2. hour zero - battery 25.4V loaded at 312W

3. hour one - battery 23.9V

4. hour two - battery 23V (empty)

Some 2 hours short of the 50% DoD target calculation...

What am I doing wrong? have a missed the boat completely that I am not getting the expected run time out of brand new batteries? I don't want to stuff them up and throw money away - so I'm even considering setting the Axpert to SOL priority and the charger to Solar only, and running the house on utility after sunset to save batteries.

Am I potentially damaging 105Ah batteries with the charger minimum at 20A? Even though minimum recommended battery size is 100Ah? - I read all the forum posts on the battery charger and I still do not understand how its set up when there is no max charge setting for solar but 2 settings for utility charging essentially.

Is there possibly a fault with the inverters battery measurement that its possibly under reading the value and disconnecting sooner than the 23V default?

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those royals are useless batteries. won't last more than 1 year...... charge rate on them around 6amp and do not discharge more than 20%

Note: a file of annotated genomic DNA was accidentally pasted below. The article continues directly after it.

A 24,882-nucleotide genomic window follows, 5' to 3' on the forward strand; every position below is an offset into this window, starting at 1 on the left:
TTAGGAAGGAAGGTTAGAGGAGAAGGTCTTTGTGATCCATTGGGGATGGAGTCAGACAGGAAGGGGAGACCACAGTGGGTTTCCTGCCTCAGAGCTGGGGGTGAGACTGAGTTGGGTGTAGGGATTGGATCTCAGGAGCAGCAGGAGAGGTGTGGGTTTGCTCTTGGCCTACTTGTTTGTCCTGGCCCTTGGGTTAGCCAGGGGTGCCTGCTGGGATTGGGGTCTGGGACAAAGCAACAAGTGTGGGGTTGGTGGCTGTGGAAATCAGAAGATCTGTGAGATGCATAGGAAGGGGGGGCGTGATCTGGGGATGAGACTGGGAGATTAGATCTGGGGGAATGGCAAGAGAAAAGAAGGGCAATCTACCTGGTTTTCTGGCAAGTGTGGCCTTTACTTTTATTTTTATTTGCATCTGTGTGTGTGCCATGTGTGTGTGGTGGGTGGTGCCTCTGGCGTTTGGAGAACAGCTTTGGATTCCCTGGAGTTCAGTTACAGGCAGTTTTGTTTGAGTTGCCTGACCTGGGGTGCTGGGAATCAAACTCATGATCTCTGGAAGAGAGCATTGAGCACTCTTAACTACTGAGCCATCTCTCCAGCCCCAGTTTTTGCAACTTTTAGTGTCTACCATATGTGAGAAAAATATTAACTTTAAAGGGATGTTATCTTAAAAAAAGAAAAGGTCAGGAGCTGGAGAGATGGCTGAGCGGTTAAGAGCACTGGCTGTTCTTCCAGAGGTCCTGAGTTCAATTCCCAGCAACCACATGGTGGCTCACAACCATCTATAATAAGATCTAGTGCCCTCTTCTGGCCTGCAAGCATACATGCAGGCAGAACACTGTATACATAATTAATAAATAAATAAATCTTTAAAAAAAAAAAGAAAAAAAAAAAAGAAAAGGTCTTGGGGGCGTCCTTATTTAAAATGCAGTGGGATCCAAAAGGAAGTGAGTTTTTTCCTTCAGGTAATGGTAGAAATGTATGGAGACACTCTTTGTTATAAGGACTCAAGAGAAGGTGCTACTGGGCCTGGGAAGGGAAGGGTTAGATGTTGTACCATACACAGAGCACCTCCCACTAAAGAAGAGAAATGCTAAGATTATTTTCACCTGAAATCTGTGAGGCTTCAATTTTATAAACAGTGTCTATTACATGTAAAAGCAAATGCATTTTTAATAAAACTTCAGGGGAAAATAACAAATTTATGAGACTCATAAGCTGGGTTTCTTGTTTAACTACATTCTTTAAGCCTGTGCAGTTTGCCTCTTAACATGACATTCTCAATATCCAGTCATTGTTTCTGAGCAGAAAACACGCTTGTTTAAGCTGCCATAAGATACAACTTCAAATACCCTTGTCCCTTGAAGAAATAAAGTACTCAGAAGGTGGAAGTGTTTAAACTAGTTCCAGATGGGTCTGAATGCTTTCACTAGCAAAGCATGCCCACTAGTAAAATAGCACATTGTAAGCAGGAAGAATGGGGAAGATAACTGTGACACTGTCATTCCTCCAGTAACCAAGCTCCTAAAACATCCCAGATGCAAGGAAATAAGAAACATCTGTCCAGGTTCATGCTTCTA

if you commision cell towers etc, get yourself 2 x 12v Narada or similar, that will help you a lot.

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Plus one on Mike's comment. Your problem starts with the batteries.

Also, the 2 x 320Wp PV panels are fine to charge the batteries daytime, but not charge and power a load at the same time, assuming you are powering a load to the panels max. You may find that they are not fully charged once a week, which then brings the SOC at night lower.

520W that you say you get at times seems about right. Could go higher on a very cold day under full load.

Step 1: Invest in a BMV battery monitor, start recording what goes in and out of the batteries. 

May sound callous, but you could use the batteries better, learn more from them, if you know exactly what is happening with them.

Or you can buy better batteries, and not a BMV, and we have the conversation again in a few months. :D

Get a BMV, then we go further. 

This one, 700 or 702: https://www.victronenergy.com/battery-monitors/bmv-700

Or the new one: https://www.victronenergy.com/battery-monitors/bmv-712-smart

@Camel can maybe get you a good price. 

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Thanks for the responses.

First up - the cell tower story was a once off, so wont be coming across any more big "free" batteries anytime soon again.

nothing runs off the solar during daylight hours, no one is home from 8 to 5 every day, so the shared load on solar is pretty much the TV system standby current... I think once a week the garden service mow the law on the solar using a 1200W mower for about 40minutes but thats it... The idea was to use the power generated during the day to power the most used items at night - TV and ceiling fans...